The high winds that suspended the Irish Open here yesterday were nothing to the "cheat" storm that blew through Carton House. The fact that Paul McGinley was at the centre of it made it all the more incredible.
The Irish hero of the 2002 Ryder Cup was on a trolley in a Dublin hospital when he heard that Kenneth Ferrie had accused him of "gamesmanship" . Before withdrawing from the event to have an emergency operation on a knee injury, McGinley had been playing with Ferrie, the Geordie professional, as 40mph gales blighted the morning's play.
On the 14th green their fifth Ferrie was approaching his putt when his ball moved in a gust. The 27-year-old asked McGinley what he should do. The Dubliner, thinking Ferrie had not yet addressed the ball, told him to replace it, which he duly did. But on the next tee, Ferrie requested a ruling from a referee, who informed him that he had broken the rules and had thus incurred a two-shot penalty. A double-bogey six had become an eight.
Ferrie was incensed, saying to McGinley: "Thanks for the two shots, mate." His mood did not improve any in the wind delay. "I was told quite emphatically to put it back and when someone of his stature tells you to do something you listen," said Ferrie. "It's a game of integrity, the sort where you help people you are trying to beat. Was it deliberate? I don't know. But I thought what happened was a bit naughty."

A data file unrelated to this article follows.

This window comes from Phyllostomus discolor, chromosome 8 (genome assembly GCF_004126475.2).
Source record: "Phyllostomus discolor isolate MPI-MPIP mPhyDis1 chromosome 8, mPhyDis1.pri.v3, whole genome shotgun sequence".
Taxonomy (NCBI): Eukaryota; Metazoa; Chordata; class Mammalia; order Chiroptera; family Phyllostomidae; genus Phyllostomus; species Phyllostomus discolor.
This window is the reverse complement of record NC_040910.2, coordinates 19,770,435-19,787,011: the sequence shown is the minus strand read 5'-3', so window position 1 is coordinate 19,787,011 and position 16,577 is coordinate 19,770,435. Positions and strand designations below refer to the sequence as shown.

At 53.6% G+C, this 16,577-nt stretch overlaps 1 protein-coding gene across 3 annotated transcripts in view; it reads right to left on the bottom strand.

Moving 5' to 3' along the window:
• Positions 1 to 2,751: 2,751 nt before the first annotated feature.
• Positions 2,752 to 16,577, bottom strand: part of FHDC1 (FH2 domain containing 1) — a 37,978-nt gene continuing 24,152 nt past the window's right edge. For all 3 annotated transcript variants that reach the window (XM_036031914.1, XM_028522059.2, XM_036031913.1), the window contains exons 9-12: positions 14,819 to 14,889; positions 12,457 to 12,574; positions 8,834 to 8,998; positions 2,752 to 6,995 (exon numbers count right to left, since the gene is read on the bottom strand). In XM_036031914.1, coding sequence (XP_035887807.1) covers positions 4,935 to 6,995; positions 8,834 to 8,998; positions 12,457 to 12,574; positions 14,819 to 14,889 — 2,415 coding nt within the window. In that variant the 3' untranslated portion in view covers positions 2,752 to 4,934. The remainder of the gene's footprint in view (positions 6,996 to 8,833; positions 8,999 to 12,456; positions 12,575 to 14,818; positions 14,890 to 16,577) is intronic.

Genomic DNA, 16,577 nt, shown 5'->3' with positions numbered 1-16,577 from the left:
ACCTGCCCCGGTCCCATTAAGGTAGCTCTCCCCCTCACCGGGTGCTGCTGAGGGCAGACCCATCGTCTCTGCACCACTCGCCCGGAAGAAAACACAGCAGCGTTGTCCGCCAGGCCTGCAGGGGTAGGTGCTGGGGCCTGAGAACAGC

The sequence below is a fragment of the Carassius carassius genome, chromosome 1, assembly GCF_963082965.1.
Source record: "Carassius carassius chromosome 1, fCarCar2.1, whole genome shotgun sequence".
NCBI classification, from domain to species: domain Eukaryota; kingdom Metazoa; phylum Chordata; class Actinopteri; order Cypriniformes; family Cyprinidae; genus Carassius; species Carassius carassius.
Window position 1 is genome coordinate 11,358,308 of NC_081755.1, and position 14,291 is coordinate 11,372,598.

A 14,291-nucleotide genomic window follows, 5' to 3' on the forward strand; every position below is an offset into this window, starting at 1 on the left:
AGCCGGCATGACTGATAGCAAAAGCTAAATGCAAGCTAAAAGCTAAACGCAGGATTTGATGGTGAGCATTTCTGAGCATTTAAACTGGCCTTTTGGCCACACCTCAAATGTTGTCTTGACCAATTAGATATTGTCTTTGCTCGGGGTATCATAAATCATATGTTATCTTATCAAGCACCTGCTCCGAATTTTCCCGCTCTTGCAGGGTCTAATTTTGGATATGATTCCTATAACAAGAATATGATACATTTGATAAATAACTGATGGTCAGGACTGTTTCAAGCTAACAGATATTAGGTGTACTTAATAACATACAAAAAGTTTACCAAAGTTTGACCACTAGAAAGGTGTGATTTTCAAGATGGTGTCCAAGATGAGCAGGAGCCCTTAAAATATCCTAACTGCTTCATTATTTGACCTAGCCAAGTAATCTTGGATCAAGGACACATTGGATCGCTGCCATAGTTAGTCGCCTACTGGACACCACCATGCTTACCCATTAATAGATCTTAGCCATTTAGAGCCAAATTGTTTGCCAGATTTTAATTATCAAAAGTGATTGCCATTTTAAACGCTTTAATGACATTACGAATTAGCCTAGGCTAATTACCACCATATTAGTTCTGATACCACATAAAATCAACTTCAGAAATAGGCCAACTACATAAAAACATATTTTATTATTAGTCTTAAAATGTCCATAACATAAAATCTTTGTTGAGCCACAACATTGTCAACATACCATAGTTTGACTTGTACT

Ferrie later issued a statement saying he never meant "to suggest that Paul had acted improperly" but by then the damage had already been wreaked.
McGinley released his own statement which said: "I gave my opinion in good faith. I am not going to dignify any accusations of gamesmanship on my behalf as they are totally groundless."
Support rang out for McGinley from every tee box. Most tellingly, Ian Poulter, the third member of the three-ball, spoke up vehemently. "To accuse Paul of games-manship is the most pathetic thing I've ever heard," he said.
It could have even been enough to put Poulter off his game, although the Englishman resumed after the six-hour hiatus to finish off with a courageous 71 in atrocious conditions. That put Poulter in a five-way tie for the lead, with fellow Englishman Iain Pyman, Ireland's Padraig Harrington, Northern Irishman Michael Hoey and Dutchman Robert-Jan Derksen. Sadly, any action on the fairways was taking secondary billing.Reuse content